• Syrah: An expressive wine with a titanic consistency

    “Syrah” is certainly one of the best known and most loved vines in the world; many winelovers would do anything to have a great bottle of Syrah.
    When my father decided to plant the first hectare of Syrah, he had in mind to create a wine of great consistency, unique among many of its kind. One of the secrets for making a Syrah worthy of this name is given by the choice and the wise use of the barrique.

    Among all our wines, Syrah is one of the most awarded in the specialized press: in the first guide of the “Espresso”, to everyone’s amazement, Syrah 1999 was judged the third best wine in Italy and the best in Tuscany. It is an award that my father and I are proud of, considering the importance of the guides at the time (which today, sadly, have much less importance and authority than in the past).

    Intense ruby ​​red color, the most evident hints are blackberry and strawberry. My favorite vintage is 2008, a structured wine with intense aromas, of great power and viscosity with a long and pleasantly persistent finish. I am sure that this powerful wine with such a fabulous concentration it will last at least until 2030.

  • Sassoforte: An iron fist in a velvet glove

    Cabernet Sauvignon, in my opinion the most important vine in the world. The rampant autochthonous rhetoric defines it as “not typical”: it is often criticized for making wines that are too similar even if planted in different parts of the world, in other words someone say that Cabernet Sauvignon doesn’t respect the “terroir” (using this word almost always inappropriately). It is true that there are more regions where you can have a good Cabernet Sauvignon than those for a good Ciliegiolo, but it is also true that Cabernet Sauvignon based wines from Napa Valley, New Zealand, Bordeaux and Tuscany have different identities among them having in common only the most important thing: they are all very good wines.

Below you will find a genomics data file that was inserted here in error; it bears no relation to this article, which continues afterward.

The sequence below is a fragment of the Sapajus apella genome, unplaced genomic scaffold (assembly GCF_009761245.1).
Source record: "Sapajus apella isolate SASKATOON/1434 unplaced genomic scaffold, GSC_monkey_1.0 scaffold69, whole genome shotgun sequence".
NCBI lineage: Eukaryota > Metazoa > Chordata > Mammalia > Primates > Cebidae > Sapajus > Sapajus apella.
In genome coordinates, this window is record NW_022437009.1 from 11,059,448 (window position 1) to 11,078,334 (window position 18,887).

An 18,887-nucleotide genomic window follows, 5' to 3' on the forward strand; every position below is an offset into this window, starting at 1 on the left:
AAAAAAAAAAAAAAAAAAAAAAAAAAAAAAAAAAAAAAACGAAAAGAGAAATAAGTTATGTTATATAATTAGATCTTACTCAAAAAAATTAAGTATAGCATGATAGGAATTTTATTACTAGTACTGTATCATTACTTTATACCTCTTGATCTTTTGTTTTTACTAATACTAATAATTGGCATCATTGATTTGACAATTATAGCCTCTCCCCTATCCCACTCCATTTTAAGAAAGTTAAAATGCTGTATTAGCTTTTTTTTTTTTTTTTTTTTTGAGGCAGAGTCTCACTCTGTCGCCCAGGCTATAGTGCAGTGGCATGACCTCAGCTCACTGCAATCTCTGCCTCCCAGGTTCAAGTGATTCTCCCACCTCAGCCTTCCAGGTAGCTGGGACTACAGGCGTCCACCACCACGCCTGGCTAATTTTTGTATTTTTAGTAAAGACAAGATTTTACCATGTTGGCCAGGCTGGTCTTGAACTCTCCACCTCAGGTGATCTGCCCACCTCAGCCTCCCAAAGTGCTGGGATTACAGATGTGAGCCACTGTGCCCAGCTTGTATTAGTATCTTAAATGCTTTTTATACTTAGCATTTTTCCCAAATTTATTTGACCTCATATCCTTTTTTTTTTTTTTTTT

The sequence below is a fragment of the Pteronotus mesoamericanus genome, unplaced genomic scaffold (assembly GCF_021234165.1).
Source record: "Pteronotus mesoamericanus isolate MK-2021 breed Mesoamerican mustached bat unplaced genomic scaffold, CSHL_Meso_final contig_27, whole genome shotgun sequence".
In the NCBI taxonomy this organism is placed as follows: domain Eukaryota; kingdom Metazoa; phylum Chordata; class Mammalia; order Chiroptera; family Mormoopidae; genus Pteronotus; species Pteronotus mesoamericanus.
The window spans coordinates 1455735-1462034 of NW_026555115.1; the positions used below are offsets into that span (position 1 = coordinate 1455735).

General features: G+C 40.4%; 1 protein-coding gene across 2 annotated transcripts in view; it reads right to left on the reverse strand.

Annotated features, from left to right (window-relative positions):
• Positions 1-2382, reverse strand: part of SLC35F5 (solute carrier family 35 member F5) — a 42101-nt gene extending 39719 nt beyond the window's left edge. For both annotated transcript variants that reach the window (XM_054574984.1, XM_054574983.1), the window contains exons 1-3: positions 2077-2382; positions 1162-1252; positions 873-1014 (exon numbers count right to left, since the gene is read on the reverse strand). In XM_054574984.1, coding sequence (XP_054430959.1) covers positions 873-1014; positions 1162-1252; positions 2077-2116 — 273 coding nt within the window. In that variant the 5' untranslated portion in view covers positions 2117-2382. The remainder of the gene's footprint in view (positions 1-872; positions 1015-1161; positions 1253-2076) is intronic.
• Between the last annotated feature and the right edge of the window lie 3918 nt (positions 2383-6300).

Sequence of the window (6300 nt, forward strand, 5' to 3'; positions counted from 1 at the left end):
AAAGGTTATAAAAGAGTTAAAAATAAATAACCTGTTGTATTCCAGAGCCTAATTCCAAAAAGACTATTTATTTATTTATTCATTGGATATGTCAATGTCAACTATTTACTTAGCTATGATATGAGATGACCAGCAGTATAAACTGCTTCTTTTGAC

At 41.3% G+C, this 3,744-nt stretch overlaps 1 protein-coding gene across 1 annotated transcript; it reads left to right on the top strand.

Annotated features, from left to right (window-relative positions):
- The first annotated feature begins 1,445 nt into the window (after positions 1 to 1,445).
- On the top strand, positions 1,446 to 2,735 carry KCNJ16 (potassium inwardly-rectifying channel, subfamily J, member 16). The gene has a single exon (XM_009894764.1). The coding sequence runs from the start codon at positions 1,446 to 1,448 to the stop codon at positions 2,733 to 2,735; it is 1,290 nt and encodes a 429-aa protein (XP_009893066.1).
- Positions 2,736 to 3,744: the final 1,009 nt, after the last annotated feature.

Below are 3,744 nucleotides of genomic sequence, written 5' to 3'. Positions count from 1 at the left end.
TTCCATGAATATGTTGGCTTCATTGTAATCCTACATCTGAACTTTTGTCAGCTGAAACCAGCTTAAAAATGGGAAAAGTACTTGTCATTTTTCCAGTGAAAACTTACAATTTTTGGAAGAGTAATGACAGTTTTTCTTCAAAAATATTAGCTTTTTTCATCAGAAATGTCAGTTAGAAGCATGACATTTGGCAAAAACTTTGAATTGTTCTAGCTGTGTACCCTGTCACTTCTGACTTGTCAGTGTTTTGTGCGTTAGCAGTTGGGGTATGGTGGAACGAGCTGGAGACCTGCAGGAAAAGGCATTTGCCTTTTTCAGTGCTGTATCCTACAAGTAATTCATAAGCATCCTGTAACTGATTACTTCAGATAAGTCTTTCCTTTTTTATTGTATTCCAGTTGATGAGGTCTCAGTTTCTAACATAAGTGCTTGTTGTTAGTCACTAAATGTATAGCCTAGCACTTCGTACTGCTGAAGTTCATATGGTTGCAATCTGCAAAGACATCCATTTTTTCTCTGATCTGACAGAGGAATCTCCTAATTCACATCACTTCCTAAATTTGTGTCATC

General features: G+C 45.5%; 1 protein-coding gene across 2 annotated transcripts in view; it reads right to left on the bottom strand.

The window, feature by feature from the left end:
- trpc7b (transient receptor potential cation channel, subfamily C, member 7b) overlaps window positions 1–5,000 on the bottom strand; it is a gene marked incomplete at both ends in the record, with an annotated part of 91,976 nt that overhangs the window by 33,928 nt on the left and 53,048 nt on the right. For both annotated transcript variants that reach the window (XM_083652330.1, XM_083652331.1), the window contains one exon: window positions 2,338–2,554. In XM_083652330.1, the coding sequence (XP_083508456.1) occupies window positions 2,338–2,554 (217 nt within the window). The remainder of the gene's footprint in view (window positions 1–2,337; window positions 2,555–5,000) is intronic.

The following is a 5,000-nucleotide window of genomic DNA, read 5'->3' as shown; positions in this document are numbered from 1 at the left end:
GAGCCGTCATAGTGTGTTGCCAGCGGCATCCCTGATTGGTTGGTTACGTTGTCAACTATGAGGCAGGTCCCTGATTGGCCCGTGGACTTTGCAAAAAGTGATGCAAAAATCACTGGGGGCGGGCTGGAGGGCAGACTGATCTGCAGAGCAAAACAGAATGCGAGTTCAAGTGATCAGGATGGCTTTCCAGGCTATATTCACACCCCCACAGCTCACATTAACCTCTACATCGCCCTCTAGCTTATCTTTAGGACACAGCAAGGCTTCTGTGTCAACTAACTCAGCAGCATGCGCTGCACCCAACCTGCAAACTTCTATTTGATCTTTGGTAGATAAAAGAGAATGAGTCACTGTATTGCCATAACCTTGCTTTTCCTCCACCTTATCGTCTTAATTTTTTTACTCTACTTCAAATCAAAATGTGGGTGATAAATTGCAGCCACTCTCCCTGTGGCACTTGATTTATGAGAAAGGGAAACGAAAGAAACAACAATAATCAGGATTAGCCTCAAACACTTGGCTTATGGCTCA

As I think the reader has understood, I feel an immense love for this grape variety, lately a bit mistreated but with almost infinite potential.

    My father, known the pedoclimatic conditions of our vineyards, decided to create a 100% Cabernet Sauvignon wine. A bold choice that has found great success, with the creation of a unique and inimitable product.

    The name Sassoforte was taken from the family villa (so called because it was built on a large stone), an evocative name that means a lot to us. A particularity of Sassoforte is the label, really beautiful and impactful.

    The main feature of Sassoforte is its incredible structure which blends very well with the other properties of the wine, without being tannic and aggressive: a real “iron fist in a velvet glove”. The most evident aromas are blackcurrant and licorice, followed by pepper, cinnamon and myrtle.

    There are many vintages that impressed me but the last one (after 10 years we taste a “mature” wine for a final judgment) Sassoforte 2009 particularly amazed me with its “enormous” elegance.

    P.S. I don’t know when I’ll write a new article but I promise that I won’t spend 3 months like with the Malbec!


    Sasha Fossi